Spiders, crawlers, servers, hits, caching and what not can be quite daunting for anyone doing SEO from the content marketing perspective. However, it goes without saying, that you really can’t skip technical SEO. At least, the items with big impact on your rankings. One of these, is what is referred to as the crawl budget. Which I will explain in layman terms for a quick understanding in (hopefully) no more than 15 minutes.
So What is Crawl Budget?
Think of it this way. Google’s crawler, Googlebot, basically is a bot that visits and scans the content of a website, going from page to page and learning how the pages are interlinked. The information that the crawler captures during its visit is collected and stored with the data of many other websites. Think of it like a library’s catalogue. Then, when the user is looking for a certain topic (search term), the data from many websites that the crawler has collected is shown to the user to pick which he/she would like to read more about.
The internet is very big, with millions of websites to scan in multiple languages. The crawler has to be smart about how it scans the web. Instead of scanning everything from every single page, the crawler prioritizes what it would scan and thus collect those information back to the catalogue.
In other words, if your crawl budget is low, chances of you showing up in the search results is also low due to low indexing and caching rates. If your crawl budget is high, you would have higher chance of showing up in the search results since there is much more information about your website in the catalogue to serve to search users.
Can You Check How Googlebot is Crawling Your Site?
Absolutely. Simply register your site with a Google Console (Google Webmasters) account if you haven’t already done so. Then, click on the ‘Crawl Stats’ sub-menu on the right-hand side menu. In this report, you can see Googlebot insights such as ‘Pages crawled per day’ and ‘Time spent downloading a page’.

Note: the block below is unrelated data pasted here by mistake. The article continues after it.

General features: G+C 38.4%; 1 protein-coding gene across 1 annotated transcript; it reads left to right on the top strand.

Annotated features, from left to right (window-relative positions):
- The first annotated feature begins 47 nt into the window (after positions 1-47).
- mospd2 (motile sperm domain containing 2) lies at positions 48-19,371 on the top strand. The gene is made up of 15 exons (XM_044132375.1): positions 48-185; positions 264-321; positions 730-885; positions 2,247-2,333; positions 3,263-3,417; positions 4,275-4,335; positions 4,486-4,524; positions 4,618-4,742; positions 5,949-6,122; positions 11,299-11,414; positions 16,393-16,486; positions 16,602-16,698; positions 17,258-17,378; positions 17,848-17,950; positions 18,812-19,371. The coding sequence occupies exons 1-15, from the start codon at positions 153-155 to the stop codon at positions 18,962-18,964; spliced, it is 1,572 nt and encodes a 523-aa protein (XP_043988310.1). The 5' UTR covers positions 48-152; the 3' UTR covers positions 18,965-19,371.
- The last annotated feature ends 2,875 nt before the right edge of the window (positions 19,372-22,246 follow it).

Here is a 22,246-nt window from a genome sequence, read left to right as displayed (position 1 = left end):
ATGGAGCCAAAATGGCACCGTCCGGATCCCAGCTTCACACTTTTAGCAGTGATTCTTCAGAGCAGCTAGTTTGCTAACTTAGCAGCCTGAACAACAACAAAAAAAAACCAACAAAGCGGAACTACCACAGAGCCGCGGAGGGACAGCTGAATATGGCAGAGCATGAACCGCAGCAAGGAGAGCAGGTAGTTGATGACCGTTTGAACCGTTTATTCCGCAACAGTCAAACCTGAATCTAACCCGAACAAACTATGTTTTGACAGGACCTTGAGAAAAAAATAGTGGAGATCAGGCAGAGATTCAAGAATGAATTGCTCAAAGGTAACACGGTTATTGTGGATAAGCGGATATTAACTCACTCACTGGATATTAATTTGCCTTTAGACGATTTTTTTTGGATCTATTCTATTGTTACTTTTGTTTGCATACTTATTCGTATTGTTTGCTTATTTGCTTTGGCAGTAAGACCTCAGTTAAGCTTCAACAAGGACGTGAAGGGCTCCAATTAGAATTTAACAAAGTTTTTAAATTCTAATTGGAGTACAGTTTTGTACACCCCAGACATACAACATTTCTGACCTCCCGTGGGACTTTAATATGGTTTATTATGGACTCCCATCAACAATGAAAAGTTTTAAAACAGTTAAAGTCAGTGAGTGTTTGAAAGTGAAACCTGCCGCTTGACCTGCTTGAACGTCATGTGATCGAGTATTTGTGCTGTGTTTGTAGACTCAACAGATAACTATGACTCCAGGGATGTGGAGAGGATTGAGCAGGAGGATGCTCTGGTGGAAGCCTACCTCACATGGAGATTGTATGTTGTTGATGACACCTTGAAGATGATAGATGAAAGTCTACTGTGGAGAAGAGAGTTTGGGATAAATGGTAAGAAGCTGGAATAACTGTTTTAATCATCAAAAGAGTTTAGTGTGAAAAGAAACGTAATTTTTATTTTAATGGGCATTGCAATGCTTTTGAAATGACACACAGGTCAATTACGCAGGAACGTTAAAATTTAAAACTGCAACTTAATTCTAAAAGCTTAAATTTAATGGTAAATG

From this report, you can now gauge how healthy your crawl budget is. For example, if you have a 1,000 page website but Googlebot is crawling only 10 pages per day, you can make the assumption that either you have a very low crawl budget or there is something very wrong on the technical side of your website, and you may want to have system admin or developer to take a closer look.
In case you’ve rule out any problems with the website’s set-up and configurations, you may want to start looking into some ways to increase your crawl budget. How exactly can you do that? Let’s first quickly go through what factors Google uses in determining crawl budget. In the end, it’s the top 2 factors you want to keep in mind.
Top #1 factor: How popular your website is on the internet. In other words, your link metrics.
Top #2 factor: The quality of your page content. Is it high quality enough to warrant demand for frequent crawling?
Other factors: There are other factors such as duplicate content issues, faceted navigation, and soft error page. See all at the Google Webmaster Central Blog.
How To Increase Your Crawl Budget
#1 Check your server logs.
You’re looking for how many 404 errors show up. These pages are getting shares from your crawl budget, and they shouldn’t. Error pages would not convert. Having search engines crawl these pages, is a waste of effort and sends a negative signal about your website.
#2 Check your webpage status.
Besides 404 errors, anything else that isn’t 200 or 301 codes are not okay. You can use Screaming Frog SEO tool to help you identify these pages if you don’t have direct access to your server logs.
#3 Build Your Link Juice!
According to Google, an important factor is how popular your website is on the internet. The way this is measured, more or less comes down to websites pointing back to you (backlinks). The more backlinks your website has, the more link juice it has to propagate to the important pages. Which in turn, sends a signal to crawlers that these pages are worth crawling. Link building can be done in many ways, whether it’s publishing a business update, hosting social media activities and much more. It’s an entirely other topic to explore. If you’d like to know more, feel free to contact our enablers here.
#4 Stop Link Juice Leaking to Low Value Pages
What the heck does this mean? Well, besides putting the efforts to build more link juice, efforts can also be made to stop valuable link juice you have earned to flow into low value pages that does little for your business. You can use the ‘nofollow’ tag to stop crawlers to follow through the link and block these low value page from the robots.txt file.